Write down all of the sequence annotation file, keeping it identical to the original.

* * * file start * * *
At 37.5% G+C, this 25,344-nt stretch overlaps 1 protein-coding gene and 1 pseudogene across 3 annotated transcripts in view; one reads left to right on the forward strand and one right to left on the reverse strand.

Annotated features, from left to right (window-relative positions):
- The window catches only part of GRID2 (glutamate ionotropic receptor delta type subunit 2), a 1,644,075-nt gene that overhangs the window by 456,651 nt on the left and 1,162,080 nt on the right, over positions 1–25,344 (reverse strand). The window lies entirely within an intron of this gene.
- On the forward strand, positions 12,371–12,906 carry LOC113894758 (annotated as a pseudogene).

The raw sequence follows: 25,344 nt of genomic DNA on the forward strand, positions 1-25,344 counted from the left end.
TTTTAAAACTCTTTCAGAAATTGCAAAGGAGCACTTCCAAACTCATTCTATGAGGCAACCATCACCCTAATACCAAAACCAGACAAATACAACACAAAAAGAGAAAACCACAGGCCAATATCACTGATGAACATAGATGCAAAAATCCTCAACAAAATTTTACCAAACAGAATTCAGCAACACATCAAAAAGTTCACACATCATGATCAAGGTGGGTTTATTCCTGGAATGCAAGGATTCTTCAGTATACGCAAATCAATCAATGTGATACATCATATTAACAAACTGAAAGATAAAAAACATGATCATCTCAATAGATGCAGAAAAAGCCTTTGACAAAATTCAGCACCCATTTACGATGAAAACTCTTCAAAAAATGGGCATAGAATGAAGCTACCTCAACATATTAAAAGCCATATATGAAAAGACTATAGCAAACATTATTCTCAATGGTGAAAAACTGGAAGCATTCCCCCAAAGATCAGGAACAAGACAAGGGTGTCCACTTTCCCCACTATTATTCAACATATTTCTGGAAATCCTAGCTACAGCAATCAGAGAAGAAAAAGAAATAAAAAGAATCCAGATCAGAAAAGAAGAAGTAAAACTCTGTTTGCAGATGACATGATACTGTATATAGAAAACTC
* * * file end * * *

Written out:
At 37.5% G+C, this 25,344-nt stretch overlaps 1 protein-coding gene and 1 pseudogene across 3 annotated transcripts in view; one reads left to right on the forward strand and one right to left on the reverse strand.

Annotated features, from left to right (window-relative positions):
- The window catches only part of GRID2 (glutamate ionotropic receptor delta type subunit 2), a 1,644,075-nt gene that overhangs the window by 456,651 nt on the left and 1,162,080 nt on the right, over positions 1–25,344 (reverse strand). The window lies entirely within an intron of this gene.
- On the forward strand, positions 12,371–12,906 carry LOC113894758 (annotated as a pseudogene).

The raw sequence follows: 25,344 nt of genomic DNA on the forward strand, positions 1-25,344 counted from the left end.
TTTTAAAACTCTTTCAGAAATTGCAAAGGAGCACTTCCAAACTCATTCTATGAGGCAACCATCACCCTAATACCAAAACCAGACAAATACAACACAAAAAGAGAAAACCACAGGCCAATATCACTGATGAACATAGATGCAAAAATCCTCAACAAAATTTTACCAAACAGAATTCAGCAACACATCAAAAAGTTCACACATCATGATCAAGGTGGGTTTATTCCTGGAATGCAAGGATTCTTCAGTATACGCAAATCAATCAATGTGATACATCATATTAACAAACTGAAAGATAAAAAACATGATCATCTCAATAGATGCAGAAAAAGCCTTTGACAAAATTCAGCACCCATTTACGATGAAAACTCTTCAAAAAATGGGCATAGAATGAAGCTACCTCAACATATTAAAAGCCATATATGAAAAGACTATAGCAAACATTATTCTCAATGGTGAAAAACTGGAAGCATTCCCCCAAAGATCAGGAACAAGACAAGGGTGTCCACTTTCCCCACTATTATTCAACATATTTCTGGAAATCCTAGCTACAGCAATCAGAGAAGAAAAAGAAATAAAAAGAATCCAGATCAGAAAAGAAGAAGTAAAACTCTGTTTGCAGATGACATGATACTGTATATAGAAAACTC